U.S. Secretary of Education Arne Duncan and Dennis Van Roekel, the president of the NEA, are holding an event today at a middle school in Prince George’s County, Maryland, that is trying out one of the four, controversial school improvement models spelled out in the regulations for the School Improvement Grants.
On the surface, this seemed like one more photo-op to dispel the notion that the administration is locking heads with unions over education redesign efforts. That seems to be a big public relations push for both the unions and department right now, culminating in a big Union Collaboration Jamboree, which will be held early next year.
Still, I found the choice of the school, G. James Gholson Middle School, pretty interesting, once I found out more about it.
Why? Well, as you may remember, schools have a choice of four improvement models.
This school implementing the “turnaround” model - which requires removing more than half the staff. The turnaround model is much more restrictive than the “transformational” model, which most schools have adopted and which the union seems to see as the most flexible. (For more on the ins and outs of each of the four models, check out this story.)
The models, particularly the ones that require removing staff and closing schools, have run into trouble in Congress and elsewhere, in part because of opposition from the unions. They have said the models are too prescriptive and that teachers should be given a chance to improve.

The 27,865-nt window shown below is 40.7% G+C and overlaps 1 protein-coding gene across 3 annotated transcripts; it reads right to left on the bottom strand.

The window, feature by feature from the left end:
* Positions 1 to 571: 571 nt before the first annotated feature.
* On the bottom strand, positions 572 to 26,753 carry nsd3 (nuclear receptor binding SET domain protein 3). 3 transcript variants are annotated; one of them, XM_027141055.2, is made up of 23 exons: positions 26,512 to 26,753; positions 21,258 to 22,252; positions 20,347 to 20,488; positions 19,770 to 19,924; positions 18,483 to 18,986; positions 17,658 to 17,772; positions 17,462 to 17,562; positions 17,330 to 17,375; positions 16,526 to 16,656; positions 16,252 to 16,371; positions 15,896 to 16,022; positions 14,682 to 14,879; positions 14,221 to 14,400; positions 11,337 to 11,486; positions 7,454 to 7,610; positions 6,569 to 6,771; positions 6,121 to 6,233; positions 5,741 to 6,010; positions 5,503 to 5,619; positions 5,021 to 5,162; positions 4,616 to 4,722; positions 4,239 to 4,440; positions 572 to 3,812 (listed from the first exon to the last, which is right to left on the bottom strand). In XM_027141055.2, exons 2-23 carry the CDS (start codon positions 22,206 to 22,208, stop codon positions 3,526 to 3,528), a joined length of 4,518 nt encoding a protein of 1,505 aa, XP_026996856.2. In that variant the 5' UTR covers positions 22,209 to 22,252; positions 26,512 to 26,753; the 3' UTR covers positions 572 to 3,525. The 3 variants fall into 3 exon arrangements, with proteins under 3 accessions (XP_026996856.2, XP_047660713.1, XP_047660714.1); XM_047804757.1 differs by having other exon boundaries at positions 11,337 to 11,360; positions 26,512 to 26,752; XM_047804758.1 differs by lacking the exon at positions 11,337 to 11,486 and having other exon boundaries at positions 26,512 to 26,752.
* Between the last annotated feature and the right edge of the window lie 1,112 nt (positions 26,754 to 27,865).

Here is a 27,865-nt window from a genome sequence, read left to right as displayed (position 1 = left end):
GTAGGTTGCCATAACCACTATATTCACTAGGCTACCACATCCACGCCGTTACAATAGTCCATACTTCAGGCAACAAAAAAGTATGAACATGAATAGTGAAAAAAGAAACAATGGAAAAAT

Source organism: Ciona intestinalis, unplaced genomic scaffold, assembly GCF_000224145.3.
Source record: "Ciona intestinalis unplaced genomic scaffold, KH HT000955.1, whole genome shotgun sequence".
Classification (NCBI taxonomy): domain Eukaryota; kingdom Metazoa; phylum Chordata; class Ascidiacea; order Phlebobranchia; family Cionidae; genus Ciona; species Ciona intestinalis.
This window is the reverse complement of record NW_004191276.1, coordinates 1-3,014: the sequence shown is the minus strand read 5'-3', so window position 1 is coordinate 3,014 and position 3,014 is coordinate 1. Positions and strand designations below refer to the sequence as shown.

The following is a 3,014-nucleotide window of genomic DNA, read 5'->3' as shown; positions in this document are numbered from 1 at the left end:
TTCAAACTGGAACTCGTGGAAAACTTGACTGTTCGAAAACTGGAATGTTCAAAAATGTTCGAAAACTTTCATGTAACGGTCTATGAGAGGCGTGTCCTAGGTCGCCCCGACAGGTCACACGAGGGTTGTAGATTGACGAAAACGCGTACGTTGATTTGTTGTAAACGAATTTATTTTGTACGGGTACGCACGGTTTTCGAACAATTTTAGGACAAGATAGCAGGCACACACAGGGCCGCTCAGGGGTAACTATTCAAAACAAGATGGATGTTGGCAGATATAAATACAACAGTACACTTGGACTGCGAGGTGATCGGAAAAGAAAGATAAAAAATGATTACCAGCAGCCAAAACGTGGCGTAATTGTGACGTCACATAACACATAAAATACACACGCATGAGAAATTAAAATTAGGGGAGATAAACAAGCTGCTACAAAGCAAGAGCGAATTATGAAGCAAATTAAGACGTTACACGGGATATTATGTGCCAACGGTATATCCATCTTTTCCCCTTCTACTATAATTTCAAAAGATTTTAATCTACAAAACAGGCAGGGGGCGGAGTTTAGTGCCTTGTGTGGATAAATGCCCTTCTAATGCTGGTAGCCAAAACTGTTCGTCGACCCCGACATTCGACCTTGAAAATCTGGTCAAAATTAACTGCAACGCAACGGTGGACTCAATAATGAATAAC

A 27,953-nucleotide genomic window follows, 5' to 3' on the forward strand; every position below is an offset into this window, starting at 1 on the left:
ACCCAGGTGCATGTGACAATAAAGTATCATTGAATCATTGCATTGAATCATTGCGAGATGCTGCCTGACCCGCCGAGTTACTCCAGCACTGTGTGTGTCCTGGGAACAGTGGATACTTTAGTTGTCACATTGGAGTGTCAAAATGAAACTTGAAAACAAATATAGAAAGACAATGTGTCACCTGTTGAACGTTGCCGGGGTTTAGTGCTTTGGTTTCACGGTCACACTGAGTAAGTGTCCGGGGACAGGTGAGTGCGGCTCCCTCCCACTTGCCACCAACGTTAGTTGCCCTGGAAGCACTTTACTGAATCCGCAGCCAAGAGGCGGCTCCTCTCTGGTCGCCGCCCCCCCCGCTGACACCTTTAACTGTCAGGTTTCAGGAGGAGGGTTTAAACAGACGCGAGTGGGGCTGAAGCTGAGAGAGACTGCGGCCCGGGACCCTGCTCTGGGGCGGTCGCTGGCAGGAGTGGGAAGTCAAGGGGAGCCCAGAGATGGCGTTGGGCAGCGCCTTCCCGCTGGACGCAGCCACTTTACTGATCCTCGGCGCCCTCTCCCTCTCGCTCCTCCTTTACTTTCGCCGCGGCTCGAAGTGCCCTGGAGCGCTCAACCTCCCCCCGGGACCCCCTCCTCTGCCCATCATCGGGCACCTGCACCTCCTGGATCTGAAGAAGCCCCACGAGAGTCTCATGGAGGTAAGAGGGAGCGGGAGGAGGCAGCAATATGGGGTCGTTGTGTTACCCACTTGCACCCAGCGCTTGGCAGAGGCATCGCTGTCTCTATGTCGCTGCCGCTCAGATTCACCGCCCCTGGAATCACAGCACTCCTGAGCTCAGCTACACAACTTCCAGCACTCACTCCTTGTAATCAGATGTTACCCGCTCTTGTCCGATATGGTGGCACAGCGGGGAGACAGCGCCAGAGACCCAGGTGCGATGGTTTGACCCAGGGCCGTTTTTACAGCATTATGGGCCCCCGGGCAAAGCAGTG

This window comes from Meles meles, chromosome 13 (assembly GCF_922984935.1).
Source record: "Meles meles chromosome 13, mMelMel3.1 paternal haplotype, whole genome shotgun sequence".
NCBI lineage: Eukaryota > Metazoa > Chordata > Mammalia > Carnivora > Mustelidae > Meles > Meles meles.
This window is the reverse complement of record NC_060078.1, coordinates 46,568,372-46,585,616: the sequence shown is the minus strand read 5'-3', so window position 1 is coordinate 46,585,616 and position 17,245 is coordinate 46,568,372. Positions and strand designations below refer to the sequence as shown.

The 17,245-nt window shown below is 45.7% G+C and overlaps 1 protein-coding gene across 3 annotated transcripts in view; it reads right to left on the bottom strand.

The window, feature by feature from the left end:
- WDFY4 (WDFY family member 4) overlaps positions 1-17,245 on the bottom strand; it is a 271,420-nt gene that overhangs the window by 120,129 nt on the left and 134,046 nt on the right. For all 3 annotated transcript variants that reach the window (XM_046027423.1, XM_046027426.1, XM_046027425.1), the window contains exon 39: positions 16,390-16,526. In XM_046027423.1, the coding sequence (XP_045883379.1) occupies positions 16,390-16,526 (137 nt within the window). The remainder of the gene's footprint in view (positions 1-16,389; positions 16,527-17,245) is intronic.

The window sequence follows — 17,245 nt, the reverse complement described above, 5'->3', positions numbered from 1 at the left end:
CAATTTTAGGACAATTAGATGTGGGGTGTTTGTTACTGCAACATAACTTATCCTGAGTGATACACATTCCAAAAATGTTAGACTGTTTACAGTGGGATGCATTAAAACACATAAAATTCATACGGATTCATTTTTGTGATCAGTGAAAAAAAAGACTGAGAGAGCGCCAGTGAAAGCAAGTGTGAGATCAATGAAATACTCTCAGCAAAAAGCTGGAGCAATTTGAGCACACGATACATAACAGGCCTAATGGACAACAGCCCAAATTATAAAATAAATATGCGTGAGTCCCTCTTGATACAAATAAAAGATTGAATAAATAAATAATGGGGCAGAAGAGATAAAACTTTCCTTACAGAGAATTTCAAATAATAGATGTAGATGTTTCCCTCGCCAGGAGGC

But this school has instituted some pretty dramatic measures, some of which are steps that the NEA has been skeptical of.
The school has made all staff reapply for their positions, and only 25 percent were rehired. Most of the teachers are came through alternative certification programs, including Teach for America and a program run by University of Maryland. And all teachers have to agree to performance incentive-based approach. They get bonuses if the school, and individual students, meet achievement targets. (The unions have liked bonuses for whole schools more than those for individual teachers.)
The school is also trying out some approaches that the union has been more comfortable with, or outright encouraged. For instance, they have lengthened the school day by an hour, and are offering Saturday tutoring and mentoring sessions. Teachers are being given extensive professional development, including instructional coaches. The school has also made big curriculum changes.
Unions have been big cheerleaders for efforts to involve parents and provide social services, and the school is on that too...It’s holding monthly parent meetings and training sessions, and is adding a bilingual parent/community outreach person to staff. There’s a full-time social worker with monthly workshops with parents. They’re even hoping to offer GED courses for parents.
Plus, in addition to using the turnaround model, the school is part of NEA’s Priority Schools Campaign, which highlights “innovations and positive outcomes in America’s struggling schools”, according to an NEA press release. So there’s plenty there for the union to like, too.
I’d be surprised if the union has suddenly reversed course on the policies they’ve been concerned about, at least on a national level...but the visit is interestingly symbolically, if for no other reason.